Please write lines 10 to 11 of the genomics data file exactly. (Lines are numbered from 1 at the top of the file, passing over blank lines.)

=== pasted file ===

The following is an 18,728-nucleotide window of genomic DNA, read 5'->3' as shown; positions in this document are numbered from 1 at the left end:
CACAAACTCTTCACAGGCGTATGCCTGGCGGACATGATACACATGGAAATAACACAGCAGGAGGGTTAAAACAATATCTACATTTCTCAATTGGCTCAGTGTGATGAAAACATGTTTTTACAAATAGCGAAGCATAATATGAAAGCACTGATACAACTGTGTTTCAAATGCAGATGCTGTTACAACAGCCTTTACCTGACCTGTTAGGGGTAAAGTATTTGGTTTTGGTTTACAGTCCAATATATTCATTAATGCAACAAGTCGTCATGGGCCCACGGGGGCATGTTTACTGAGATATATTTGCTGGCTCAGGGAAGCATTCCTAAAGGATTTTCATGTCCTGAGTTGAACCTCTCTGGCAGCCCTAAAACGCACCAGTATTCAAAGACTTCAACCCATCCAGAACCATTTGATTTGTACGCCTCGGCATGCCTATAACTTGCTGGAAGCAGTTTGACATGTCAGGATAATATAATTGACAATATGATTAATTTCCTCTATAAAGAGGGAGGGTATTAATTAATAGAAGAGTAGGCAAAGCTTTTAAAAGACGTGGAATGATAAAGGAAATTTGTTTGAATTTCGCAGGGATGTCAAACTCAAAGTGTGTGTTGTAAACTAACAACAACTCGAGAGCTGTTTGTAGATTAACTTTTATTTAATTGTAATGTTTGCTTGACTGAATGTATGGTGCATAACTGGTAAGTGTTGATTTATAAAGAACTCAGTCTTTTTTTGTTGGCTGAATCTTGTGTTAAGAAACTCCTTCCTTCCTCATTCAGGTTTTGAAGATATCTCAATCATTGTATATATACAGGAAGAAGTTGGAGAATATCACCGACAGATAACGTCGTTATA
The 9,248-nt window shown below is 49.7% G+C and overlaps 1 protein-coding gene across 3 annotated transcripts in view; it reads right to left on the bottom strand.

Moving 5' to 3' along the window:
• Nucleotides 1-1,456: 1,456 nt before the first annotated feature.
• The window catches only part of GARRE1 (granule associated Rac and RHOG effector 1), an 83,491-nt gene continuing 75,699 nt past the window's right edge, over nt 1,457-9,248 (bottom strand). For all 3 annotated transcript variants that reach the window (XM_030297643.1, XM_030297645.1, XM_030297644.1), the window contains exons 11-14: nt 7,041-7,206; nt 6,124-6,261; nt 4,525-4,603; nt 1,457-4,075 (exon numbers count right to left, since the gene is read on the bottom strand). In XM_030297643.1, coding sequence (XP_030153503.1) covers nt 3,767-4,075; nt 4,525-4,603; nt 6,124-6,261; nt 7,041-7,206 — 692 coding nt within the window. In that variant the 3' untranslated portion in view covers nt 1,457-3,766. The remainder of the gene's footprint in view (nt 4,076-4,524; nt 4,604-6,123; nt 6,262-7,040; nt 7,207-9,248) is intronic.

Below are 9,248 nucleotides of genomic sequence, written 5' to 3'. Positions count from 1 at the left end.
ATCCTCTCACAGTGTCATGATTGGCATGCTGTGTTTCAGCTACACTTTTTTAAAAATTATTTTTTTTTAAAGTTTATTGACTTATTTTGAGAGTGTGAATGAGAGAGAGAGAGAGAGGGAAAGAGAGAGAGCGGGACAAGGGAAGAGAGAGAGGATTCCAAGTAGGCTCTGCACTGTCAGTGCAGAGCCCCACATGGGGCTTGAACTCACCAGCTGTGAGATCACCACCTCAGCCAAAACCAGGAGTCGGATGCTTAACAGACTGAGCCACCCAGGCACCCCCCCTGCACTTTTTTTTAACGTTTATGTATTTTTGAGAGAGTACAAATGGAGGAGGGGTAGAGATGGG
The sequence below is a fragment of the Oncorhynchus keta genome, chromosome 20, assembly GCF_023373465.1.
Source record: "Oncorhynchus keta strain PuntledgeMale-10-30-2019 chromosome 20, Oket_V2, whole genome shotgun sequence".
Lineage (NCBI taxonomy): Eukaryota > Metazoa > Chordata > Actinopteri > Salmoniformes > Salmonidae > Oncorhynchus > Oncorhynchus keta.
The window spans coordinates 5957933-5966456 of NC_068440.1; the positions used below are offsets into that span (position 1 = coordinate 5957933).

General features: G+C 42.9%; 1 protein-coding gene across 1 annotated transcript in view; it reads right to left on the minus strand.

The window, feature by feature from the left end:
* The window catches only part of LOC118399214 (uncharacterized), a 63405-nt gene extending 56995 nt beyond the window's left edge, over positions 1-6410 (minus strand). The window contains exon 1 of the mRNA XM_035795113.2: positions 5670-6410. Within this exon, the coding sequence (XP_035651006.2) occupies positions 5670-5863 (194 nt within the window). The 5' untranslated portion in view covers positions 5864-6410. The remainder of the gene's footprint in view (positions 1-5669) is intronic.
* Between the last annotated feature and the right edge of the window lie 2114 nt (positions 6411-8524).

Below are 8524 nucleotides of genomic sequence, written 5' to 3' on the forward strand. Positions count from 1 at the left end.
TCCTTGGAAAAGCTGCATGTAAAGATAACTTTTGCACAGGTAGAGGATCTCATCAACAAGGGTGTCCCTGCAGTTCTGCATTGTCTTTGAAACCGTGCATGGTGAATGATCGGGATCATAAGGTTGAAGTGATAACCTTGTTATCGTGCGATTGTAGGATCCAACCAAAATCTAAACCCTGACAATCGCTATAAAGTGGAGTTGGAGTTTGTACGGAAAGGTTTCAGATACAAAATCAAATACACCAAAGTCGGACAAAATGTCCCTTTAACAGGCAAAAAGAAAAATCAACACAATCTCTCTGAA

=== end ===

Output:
Source record: "Oncorhynchus keta strain PuntledgeMale-10-30-2019 chromosome 20, Oket_V2, whole genome shotgun sequence".
Lineage (NCBI taxonomy): Eukaryota > Metazoa > Chordata > Actinopteri > Salmoniformes > Salmonidae > Oncorhynchus > Oncorhynchus keta.